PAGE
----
As some readers might have noticed, I've been bullish on the telecom sector for a while now, attracted by either the exceptional growth rates posted by emerging market wireless giants such as American Movil (NYSE:AMX) and China Mobile (NYSE:CHL) or by integrated operators like Chunghwa Telecom (NYSE:CHT) and BT Group (NYSE:BT). The latter offer both the safety of a hefty dividend and the prospects of accelerated growth going forward -- as the more traditional players adopt new technologies.

Well, it's time to add another iron to the proverbial fire: Vodafone Group (NYSE:VOD). The UK-based mobile behemoth finally -- after the much-publicized trials and tribulations of the past few years -- looks ready to benefit from its global leadership position in the mobile market, the accelerating adoption of 3G services worldwide, and a very reasonable valuation.

Vodafone is the world's leading mobile operator when ranked in terms of revenue (roughly $52 billion for the fiscal year ended March 2006) and the second largest in terms of its subscriber base -- behind only China Mobile -- offering wireless services to roughly 191 million customers in more than 26 countries. Vodafone is generally one of the top two wireless operators in the majority of the countries it serves and is disciplined about exiting nations where it doesn't have a competitive advantage (the company's recent sale of its Japanese operations to Softbank Japan for a cool $15.6 billion comes to mind).

One of the crown jewels of Vodafone's empire is its 45% stake in Verizon Wireless, the joint venture formed with Verizon Communications (NYSE:VZ) back in April 2000. Verizon Wireless is the second largest wireless operator in the U.S., serving more than 57 million customers and holding more than 25% share of the domestic market. While it's idle to speculate on the fair value of this venture, it's interesting to note that Verizon offered Vodafone $38 billion this past May to part with its stake -- and was rejected. In fact, most Street analysts now put a sales figure on Vodafone's stake at well north of $50 billion. In any case, Vodafone's management has recently made it clear that it doesn't expect to sell out anytime soon. That's a wise move, as the market for higher-margin 3G services (short for third-generation services like downloads, email, and video) is just getting rolling in the U.S.

Rollout of 3G services
In the simplest terms, Vodafone is ahead of its rivals in preparing for the wild and wooly world of 3G wireless services. Over the past four years alone, Vodafone has spent more than $27 billion buying 3G wireless licenses in countries around the globe and has been spending an average of 40% of its capital expenditure budget on building out its 3G network. As a result, Vodafone currently offers 3G services in 13 countries, well ahead of its nearest rival, and in a capital-intensive business like this, that's a significant competitive advantage. I would also like to mention that Vodafone's customer base is primarily in the U.S. and Western Europe, where wireless penetration is high and people generally have a high level of disposable income. Since initial studies seem to show that subscribers already using 3G services (like music video downloads) spend 60% more than users of 2.5G services (ring-tones, text news, etc.), Vodafone should be sitting in the catbird seat over the next few years as customers naturally migrate to these higher-margin services.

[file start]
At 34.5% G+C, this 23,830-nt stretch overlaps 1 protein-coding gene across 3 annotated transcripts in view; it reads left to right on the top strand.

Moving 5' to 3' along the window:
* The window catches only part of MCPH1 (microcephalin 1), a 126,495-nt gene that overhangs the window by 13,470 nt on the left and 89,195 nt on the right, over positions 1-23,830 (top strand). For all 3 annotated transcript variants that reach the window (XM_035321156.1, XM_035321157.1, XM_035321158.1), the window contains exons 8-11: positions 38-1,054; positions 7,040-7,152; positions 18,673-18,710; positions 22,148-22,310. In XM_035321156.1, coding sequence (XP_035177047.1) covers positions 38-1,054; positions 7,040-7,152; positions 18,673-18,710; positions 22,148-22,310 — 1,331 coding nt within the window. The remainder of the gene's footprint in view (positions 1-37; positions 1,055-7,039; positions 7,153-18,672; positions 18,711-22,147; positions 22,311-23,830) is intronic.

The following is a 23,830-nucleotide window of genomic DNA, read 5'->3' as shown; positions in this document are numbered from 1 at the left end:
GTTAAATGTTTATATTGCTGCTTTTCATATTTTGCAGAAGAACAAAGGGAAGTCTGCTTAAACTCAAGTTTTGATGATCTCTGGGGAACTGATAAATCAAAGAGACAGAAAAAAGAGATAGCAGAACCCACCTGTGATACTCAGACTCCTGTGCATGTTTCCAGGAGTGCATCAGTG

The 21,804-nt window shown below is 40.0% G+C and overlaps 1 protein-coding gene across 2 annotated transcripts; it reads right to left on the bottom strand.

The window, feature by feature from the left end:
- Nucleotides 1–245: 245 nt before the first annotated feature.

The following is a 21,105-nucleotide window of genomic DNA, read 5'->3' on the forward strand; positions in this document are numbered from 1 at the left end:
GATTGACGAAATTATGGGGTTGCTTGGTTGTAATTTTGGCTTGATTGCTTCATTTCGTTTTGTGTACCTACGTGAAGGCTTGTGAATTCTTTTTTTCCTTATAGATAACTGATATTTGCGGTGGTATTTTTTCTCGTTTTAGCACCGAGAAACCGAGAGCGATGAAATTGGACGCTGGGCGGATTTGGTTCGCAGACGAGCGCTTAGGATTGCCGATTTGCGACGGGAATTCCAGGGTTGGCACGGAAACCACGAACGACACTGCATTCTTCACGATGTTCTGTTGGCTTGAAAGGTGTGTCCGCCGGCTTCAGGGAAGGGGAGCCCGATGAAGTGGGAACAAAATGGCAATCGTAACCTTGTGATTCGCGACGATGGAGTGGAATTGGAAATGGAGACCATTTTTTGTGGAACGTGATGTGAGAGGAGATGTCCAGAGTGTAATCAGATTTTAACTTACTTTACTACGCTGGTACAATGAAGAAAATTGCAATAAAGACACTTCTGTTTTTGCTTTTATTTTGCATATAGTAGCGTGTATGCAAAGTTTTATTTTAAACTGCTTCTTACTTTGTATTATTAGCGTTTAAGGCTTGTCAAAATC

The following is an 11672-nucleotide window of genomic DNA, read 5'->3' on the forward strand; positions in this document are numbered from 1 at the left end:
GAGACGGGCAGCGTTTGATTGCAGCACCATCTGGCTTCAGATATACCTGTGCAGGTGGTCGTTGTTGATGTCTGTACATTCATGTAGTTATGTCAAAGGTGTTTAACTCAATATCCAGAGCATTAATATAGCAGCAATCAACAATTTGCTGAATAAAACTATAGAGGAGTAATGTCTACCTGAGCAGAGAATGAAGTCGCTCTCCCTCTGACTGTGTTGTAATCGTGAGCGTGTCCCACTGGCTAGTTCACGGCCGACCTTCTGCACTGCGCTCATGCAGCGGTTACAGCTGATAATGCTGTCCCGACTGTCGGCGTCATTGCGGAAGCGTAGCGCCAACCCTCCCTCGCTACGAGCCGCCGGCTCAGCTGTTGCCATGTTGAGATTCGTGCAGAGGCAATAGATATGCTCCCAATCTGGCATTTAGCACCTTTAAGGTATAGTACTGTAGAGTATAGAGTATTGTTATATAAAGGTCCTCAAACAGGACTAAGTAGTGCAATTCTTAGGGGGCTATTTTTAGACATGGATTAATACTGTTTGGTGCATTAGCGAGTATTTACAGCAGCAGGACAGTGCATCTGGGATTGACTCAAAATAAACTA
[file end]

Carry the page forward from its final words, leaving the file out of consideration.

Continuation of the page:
At a recent price of $27 per ADS, Vodafone currently trades at roughly 12 times forward earnings estimates of $2.16 per share. Given the company's global leadership position, the potential of upside earnings surprises from accelerated adoption of 3G services, and its tasty dividend, I believe investors should consider ringing up Vodafone's financials and taking a look for themselves.

Vodaphone is an Inside Value recommendation. Try out a30-day trial subscriptionto see whether bargain-hunting is right for you.

Chunghwa Telecom is an
Income Investorpick.

Fool contributor Will Frankenhoff is enjoying his time writing for The Fool more than playing golf and reading The Financial Times. He welcomes your feedback. He does not own shares in any of the companies mentioned above. The Fool has a disclosure policy.